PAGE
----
Words of wisdom from the speakeasy that transformed the craft cocktail scene.
Like all good cocktail stories, the origin story of the Negroni is one of legend. Most accounts credit the recipe to Count Camillo Negroni, a freewheeling nobleman who, while drinking at Florence's Caffe Rivoire in 1919, decided the popular Americano—Campari, sweet vermouth and soda—just wasn't strong enough. Since then, it's gone on to become an iconic Italian aperitivo. A drink that saw a huge resurgence during the cocktail boom on the early aughts. Barman extraordinaire and author Gary Regan writes in his book, The Negroni, "it's one of the simplest and most elegant drink formulas around: combine one part gin, one part sweet vermouth, and one part Campari, then stir and serve over ice." So by now, we're all familiar with the negroni. And while it doesn't require improving, that doesn't mean there aren't tons of twists and riffs on the classic strong-bitter-sweet tipple. Herewith, three you should try at home.
One of the simpler riffs on the standard negroni, this basically swaps out the gin for a heavy pour of a nice bourbon (like Maker's Mark or Hudson Bay Bourbon). It's a sturdy drink, dating back to the late 1920s, that still has a negroni's signature refreshing bite.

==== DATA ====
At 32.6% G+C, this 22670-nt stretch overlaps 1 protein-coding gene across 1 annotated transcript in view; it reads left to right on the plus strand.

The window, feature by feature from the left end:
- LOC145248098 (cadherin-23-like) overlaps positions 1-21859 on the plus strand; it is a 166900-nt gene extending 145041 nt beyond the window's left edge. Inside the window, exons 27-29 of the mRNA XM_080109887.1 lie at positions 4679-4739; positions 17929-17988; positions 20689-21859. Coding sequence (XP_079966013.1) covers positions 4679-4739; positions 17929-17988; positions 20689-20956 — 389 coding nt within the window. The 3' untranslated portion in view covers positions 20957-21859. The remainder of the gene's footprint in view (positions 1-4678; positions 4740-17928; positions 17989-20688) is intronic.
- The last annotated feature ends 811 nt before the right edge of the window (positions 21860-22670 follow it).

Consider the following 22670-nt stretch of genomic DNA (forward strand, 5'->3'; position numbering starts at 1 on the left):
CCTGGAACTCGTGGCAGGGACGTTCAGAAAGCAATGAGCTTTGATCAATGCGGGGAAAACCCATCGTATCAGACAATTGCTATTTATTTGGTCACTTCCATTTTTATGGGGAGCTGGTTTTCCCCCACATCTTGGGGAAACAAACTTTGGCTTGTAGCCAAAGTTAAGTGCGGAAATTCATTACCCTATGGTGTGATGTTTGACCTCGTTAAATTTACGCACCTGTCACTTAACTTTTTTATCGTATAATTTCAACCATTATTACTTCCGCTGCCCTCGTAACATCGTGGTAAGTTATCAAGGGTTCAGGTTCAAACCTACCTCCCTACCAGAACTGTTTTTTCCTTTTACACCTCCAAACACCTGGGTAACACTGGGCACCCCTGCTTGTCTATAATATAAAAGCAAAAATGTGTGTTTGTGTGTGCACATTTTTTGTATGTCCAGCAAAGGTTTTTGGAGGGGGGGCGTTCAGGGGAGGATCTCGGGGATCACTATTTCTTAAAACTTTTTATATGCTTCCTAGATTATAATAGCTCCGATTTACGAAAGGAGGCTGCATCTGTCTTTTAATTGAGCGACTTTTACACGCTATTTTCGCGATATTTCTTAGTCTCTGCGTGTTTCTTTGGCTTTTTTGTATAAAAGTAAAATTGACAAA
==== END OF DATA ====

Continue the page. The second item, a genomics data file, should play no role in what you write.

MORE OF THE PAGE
Think Campari is a bit too bitter? Try this White Negroni from Tuxedo No. 2. Instead of Campari, they use Suze (a bittersweet French liqueur made from gentian root) and Lillet Blanc instead of sweet vermouth. The result is a smoother sister to the standard negroni.
One of our new favorites, this richly layered variation, from The Cocktail Dudes, swaps out the gin for a mix of smokey mezcal and silver tequila. The mezcal's flame-charred flavors add a tasty depth to the Campari's sweetly bracing citrus tang.
In Gary Regan's book, he not only delves into the drink's fun, fascinating history but also shares 60 recipes for variations and contemporary updates.
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